Hanoi plans to remove 49% foreign ownership cap on listed companies by the end of 2019, as the Asian country aims to see Vietnamese shares become part of the MSCI Emerging Markets Index., an upgrade from the current MSCI Frontier Markets Index.
The Finance Ministry is drafting an overhaul for the nation's securities law, which was issued in 2006 and amended in 2010, Nikkei Asian Review reported.
Vietnam, the world's 14th-most-populated country and one of Asia's fastest-growing economies, has around 1,500 public companies, including about 740 listed on the two main stock exchanges in Hanoi and Ho Chi Minh City, the commercial capital. More than 780 public companies are listed on a second-tier market or remained unlisted.
However, the quality of their offerings vary widely. Some are undeveloped, and many stocks are not considered tradable, according to Vietnam News.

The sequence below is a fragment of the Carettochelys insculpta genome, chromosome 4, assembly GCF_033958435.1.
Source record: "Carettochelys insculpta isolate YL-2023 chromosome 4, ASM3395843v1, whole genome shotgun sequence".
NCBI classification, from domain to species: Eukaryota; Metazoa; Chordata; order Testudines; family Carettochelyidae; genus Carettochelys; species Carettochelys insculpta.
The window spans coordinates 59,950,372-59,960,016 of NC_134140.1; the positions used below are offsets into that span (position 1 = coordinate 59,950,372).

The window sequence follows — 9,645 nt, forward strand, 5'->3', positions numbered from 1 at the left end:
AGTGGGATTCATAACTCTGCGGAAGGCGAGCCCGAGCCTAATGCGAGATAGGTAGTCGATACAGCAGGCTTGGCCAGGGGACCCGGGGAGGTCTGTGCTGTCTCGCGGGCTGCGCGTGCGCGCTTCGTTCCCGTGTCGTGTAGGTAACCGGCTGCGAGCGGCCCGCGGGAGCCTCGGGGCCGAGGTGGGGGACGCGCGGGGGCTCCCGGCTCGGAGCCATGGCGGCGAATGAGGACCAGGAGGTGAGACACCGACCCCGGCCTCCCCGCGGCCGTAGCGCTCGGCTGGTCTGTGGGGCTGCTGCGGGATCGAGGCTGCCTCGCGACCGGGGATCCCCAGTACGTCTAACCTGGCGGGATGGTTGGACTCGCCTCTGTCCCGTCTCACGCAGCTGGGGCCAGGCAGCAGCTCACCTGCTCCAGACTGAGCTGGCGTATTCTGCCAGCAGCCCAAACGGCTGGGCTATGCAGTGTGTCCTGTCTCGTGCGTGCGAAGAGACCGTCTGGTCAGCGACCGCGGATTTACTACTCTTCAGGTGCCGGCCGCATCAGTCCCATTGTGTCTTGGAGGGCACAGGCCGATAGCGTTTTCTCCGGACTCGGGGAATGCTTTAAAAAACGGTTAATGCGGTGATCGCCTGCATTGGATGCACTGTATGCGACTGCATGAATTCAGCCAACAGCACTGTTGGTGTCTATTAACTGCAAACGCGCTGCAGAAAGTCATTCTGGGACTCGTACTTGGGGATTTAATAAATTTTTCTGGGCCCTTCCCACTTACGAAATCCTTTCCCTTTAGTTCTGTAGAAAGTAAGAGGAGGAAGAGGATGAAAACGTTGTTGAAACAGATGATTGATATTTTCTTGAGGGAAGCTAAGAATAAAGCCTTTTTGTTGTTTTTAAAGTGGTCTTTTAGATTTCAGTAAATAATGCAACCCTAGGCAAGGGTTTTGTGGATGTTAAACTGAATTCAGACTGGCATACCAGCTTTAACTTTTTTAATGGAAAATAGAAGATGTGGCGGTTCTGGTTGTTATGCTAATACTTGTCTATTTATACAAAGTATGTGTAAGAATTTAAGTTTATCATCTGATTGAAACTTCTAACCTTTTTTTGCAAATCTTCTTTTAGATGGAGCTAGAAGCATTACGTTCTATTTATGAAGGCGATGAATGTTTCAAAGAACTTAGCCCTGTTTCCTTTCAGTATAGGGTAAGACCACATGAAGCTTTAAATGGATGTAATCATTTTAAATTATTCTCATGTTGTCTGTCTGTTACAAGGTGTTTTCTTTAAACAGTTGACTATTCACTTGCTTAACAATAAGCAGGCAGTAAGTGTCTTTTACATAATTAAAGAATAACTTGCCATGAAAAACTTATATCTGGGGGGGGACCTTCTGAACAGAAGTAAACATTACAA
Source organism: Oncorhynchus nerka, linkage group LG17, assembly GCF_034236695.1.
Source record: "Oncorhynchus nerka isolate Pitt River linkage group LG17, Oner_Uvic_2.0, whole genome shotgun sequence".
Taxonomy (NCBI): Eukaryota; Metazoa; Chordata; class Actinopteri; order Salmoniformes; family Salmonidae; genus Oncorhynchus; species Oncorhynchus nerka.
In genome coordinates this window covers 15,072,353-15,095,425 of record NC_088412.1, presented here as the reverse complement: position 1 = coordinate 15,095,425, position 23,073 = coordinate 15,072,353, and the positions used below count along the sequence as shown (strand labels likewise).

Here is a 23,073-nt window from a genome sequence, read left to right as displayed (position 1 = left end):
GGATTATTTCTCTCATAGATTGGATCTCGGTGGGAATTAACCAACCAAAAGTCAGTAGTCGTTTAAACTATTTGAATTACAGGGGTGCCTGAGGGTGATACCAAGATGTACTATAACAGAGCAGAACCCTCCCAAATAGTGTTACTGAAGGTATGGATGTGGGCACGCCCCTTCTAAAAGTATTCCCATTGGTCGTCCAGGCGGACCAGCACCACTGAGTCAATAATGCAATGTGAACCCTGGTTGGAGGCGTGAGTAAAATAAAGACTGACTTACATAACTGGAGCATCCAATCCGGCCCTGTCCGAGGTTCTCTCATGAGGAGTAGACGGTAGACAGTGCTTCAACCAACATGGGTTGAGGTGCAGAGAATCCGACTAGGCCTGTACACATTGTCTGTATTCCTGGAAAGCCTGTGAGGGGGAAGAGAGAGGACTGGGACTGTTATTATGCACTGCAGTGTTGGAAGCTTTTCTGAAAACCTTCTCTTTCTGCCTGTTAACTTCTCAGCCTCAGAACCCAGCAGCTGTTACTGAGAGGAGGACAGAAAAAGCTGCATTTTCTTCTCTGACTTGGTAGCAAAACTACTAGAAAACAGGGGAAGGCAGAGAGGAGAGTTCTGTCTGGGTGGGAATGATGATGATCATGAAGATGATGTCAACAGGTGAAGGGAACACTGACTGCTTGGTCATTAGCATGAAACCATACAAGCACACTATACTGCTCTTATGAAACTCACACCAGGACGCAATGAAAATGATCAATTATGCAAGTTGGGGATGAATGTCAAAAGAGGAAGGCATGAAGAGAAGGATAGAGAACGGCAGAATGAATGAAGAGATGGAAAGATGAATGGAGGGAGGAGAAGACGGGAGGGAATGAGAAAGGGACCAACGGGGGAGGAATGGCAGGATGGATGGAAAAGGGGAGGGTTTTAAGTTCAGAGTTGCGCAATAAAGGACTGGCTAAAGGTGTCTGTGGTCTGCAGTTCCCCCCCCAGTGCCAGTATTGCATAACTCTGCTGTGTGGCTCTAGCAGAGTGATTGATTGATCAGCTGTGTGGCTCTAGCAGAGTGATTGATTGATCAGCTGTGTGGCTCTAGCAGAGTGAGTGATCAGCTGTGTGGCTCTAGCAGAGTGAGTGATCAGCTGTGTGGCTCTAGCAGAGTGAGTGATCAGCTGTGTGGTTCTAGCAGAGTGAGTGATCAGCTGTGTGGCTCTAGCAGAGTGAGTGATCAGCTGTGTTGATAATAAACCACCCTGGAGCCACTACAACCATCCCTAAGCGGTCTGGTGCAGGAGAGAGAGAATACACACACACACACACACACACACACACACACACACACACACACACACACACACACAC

Foreign investors now hold no more than a 49% stake in a public company in general, while foreign ownership in sectors such as banking and aviation is capped at 30%.
The proposed change, which is expected to bring an influx of capital into local exchanges, would allow foreign investors to acquire a majority stake in public companies in sectors not considered critical to national security.
These include privately owned listed companies and state-owned enterprises that were privatised, with or without listing on the stock markets.
The move would leave decisions on foreign ownership in the hands of managers and shareholders.
Foreign portfolio investment in local stock markets was US$34.2 billion at the end of July. As of Sept.30, foreign investors owned 23.33% of Vietnamese stocks.
In Vietnam, foreign investors are entitled to conduct unrestricted investment in government bonds, government guaranteed bonds, local authority bonds, enterprise bonds, certificates of securities investment funds, shares of securities investment companies, shares without voting rights of public companies, derivative securities, and depository receipts, except when the laws or the issuing organisations have some other provisions.